McWilliam, Frederick Edward (‘F. E.’) (1909–92), sculptor, was born 30 April 1909 at Newry St., Banbridge, Co. Down, son of Dr W. N. McWilliam, general practitioner, and his wife Elizabeth Esther (née Rounds). He was educated at Campbell College, Belfast, and began his artistic education at the Belfast School of Art before going to the Slade School of Art in London in 1928. At the Slade, where John Luke (qv) was a fellow student, he studied for his diploma under Henry Tonks and Randolph Schwabe. He also met the sculptor Henry Moore (1898–1986), who was to be an important influence and friend. On graduating he was awarded the Robert Ross leaving scholarship, which enabled him to realise his ambition of going to Paris and seeing for himself the work of avant-garde artists such as Picasso and Cézanne. It was there he first encountered Ulysses by James Joyce (qv), which was to be an important influence on his work, as were the writings of George Bernard Shaw (qv). He was also exposed to the work of the surrealists, with which he became loosely affiliated over the next decade, and the sculpture of Constantin Brancusi. In 1932, with the collapse of sterling, he was forced to return to England. Settling in London, where his circle included Moore, Ben Nicholson, Barbara Hepworth, Herbert Read, and Roland Penrose, he set about realising his ambitions to become a sculptor. During the 1930s he concentrated on carving in wood and stone; later he expanded his media to include bronze and cement. While the key subject of his art was the human figure, it was his characteristic throughout his career to work in series, at the end of which he could change style quite radically. This reflected his independent temperament: ultimately he always refused to submit to the dogma of any specific modernist grouping, be it surrealist or abstract. This attitude also lay behind his resignation in 1963 from the Royal Academy, to which he had been elected as an associate member in 1959 despite never having exhibited there.
In 1940 he joined the RAF, where he was mainly involved in the interpretation of aerial photography until being posted to India in 1944. He taught informally at an art school in New Delhi and later in Bengal. He also saw the Hindu temples at Orissa; their sculpture was to have an important impact on his later work. On returning to London in 1946 he taught briefly at the Chelsea School of Art before being appointed to teach sculpture at the Slade, a post he held until 1968. ‘The four seasons’ for the Country Pavilion at the Festival of Britain was an early public commission. In 1953 the Tate Gallery acquired the first of a number of his works, the maquette for ‘Cain and Abel’, which he had submitted for the competition for a ‘monument to the unknown prisoner’. Despite the versatility of his style, an area where he could be compared to Colin Middleton (qv), there is a common theme in his work of abstracting and fragmenting the human figure. This can be seen in ‘Man and wife’ (1948; Ulster Museum), his bronze figures of the 1960s, his series of disembodied ‘Legs’ of the later 1970s, or even in his late series of figures carved from mulberry wood (c.1988). Also evident in much of this work, and particularly in his series of bronzes of the 1960s inspired by the form of the coco de mer, is the irreverent wit which he often combined with the erotic elements in his work. In 1989 a retrospective exhibition of his work was shown at the Tate Gallery.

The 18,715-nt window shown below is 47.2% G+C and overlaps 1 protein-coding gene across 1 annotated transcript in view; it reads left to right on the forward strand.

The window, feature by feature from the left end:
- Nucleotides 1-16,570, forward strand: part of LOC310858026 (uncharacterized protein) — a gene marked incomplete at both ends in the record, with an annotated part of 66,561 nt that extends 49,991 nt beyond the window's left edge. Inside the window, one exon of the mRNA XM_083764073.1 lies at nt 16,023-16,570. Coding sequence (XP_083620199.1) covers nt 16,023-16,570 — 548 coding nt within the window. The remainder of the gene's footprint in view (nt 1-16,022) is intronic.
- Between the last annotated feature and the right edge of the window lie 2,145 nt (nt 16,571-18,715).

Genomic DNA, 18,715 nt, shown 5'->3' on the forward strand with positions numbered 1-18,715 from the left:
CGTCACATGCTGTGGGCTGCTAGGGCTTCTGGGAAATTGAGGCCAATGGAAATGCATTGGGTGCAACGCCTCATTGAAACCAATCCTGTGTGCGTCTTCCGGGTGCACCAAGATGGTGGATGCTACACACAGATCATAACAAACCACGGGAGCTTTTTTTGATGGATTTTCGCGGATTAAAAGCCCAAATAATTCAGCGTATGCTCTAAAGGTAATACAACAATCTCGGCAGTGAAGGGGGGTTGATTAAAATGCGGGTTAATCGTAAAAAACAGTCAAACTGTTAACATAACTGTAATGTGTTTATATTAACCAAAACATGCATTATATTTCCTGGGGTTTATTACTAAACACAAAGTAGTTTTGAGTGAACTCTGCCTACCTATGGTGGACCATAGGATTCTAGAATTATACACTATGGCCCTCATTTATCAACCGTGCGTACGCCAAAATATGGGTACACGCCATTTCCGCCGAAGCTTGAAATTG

Despite the fact that he never returned to live in the country of his birth, he maintained his family links and a keen awareness of the political situation. Though he came from a protestant unionist background, he repudiated any particular political affiliation. He also utterly rejected intolerance and bigotry, and it was the violence he witnessed in Ulster as a teenager that prompted him to leave Ireland initially. He gave vent to the exasperation he felt with what he saw as the sheer stupidity of the violence of the troubles, particularly against civilians, in a series of bronzes entitled ‘Women of Belfast’ (1972), an example of which is in the collection of Dublin City Gallery The Hugh Lane. Periodically, Irish themes surfaced in his work. ‘Princess Macha’ (1953), a monumental public sculpture commissioned for Altnagelvin Hospital, Derry, is Celtic in inspiration, while ‘Irish head’ (1949; Allied Irish Bank collection) also recalls ancient Irish forms. He exhibited at times in Dublin, at the Irish Exhibition of Living Art, at the Taylor gallery, and at the Oireachtas exhibition in 1971, where he was awarded a gold medal. However, his work remained relatively unknown in the Republic until a major retrospective exhibition was organised (1981) at the Douglas Hyde Gallery, TCD. Another exhibition was held at the Solomon Gallery, Dublin (1995).
Known as ‘Mac’ to his friends, he had the distinction of being universally liked and respected in a world notorious for its competitiveness. He died 13 May 1992 in London. He married (1932) Beth Crowther (d. 1988), a fellow art student at the Slade; they had two daughters. In 1992 his family donated to Banbridge district council the contents of his studio. The F. E. McWilliam Gallery and Studio was opened just outside Banbridge in September 2008.